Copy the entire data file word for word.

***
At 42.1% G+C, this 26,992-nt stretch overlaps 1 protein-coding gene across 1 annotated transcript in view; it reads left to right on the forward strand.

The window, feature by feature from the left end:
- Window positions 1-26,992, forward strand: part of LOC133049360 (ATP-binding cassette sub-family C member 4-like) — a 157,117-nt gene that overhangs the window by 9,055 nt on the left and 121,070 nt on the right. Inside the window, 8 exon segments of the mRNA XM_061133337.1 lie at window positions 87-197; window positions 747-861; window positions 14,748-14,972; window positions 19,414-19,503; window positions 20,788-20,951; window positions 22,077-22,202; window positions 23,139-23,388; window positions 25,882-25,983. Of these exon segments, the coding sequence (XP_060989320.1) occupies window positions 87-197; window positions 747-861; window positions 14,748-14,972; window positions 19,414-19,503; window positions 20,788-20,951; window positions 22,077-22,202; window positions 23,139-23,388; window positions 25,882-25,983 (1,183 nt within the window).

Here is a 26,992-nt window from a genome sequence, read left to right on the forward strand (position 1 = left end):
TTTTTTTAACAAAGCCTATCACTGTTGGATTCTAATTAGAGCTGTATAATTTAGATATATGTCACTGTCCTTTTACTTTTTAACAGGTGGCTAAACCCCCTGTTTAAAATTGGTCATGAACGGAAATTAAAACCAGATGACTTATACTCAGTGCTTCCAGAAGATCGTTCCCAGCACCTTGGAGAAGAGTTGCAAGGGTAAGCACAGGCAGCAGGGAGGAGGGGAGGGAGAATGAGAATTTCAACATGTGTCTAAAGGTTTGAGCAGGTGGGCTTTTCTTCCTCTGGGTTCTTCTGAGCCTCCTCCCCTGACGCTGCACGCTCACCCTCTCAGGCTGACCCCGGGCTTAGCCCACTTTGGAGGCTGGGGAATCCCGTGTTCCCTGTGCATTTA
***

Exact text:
At 42.1% G+C, this 26,992-nt stretch overlaps 1 protein-coding gene across 1 annotated transcript in view; it reads left to right on the forward strand.

The window, feature by feature from the left end:
- Window positions 1-26,992, forward strand: part of LOC133049360 (ATP-binding cassette sub-family C member 4-like) — a 157,117-nt gene that overhangs the window by 9,055 nt on the left and 121,070 nt on the right. Inside the window, 8 exon segments of the mRNA XM_061133337.1 lie at window positions 87-197; window positions 747-861; window positions 14,748-14,972; window positions 19,414-19,503; window positions 20,788-20,951; window positions 22,077-22,202; window positions 23,139-23,388; window positions 25,882-25,983. Of these exon segments, the coding sequence (XP_060989320.1) occupies window positions 87-197; window positions 747-861; window positions 14,748-14,972; window positions 19,414-19,503; window positions 20,788-20,951; window positions 22,077-22,202; window positions 23,139-23,388; window positions 25,882-25,983 (1,183 nt within the window).

Here is a 26,992-nt window from a genome sequence, read left to right on the forward strand (position 1 = left end):
TTTTTTTAACAAAGCCTATCACTGTTGGATTCTAATTAGAGCTGTATAATTTAGATATATGTCACTGTCCTTTTACTTTTTAACAGGTGGCTAAACCCCCTGTTTAAAATTGGTCATGAACGGAAATTAAAACCAGATGACTTATACTCAGTGCTTCCAGAAGATCGTTCCCAGCACCTTGGAGAAGAGTTGCAAGGGTAAGCACAGGCAGCAGGGAGGAGGGGAGGGAGAATGAGAATTTCAACATGTGTCTAAAGGTTTGAGCAGGTGGGCTTTTCTTCCTCTGGGTTCTTCTGAGCCTCCTCCCCTGACGCTGCACGCTCACCCTCTCAGGCTGACCCCGGGCTTAGCCCACTTTGGAGGCTGGGGAATCCCGTGTTCCCTGTGCATTTA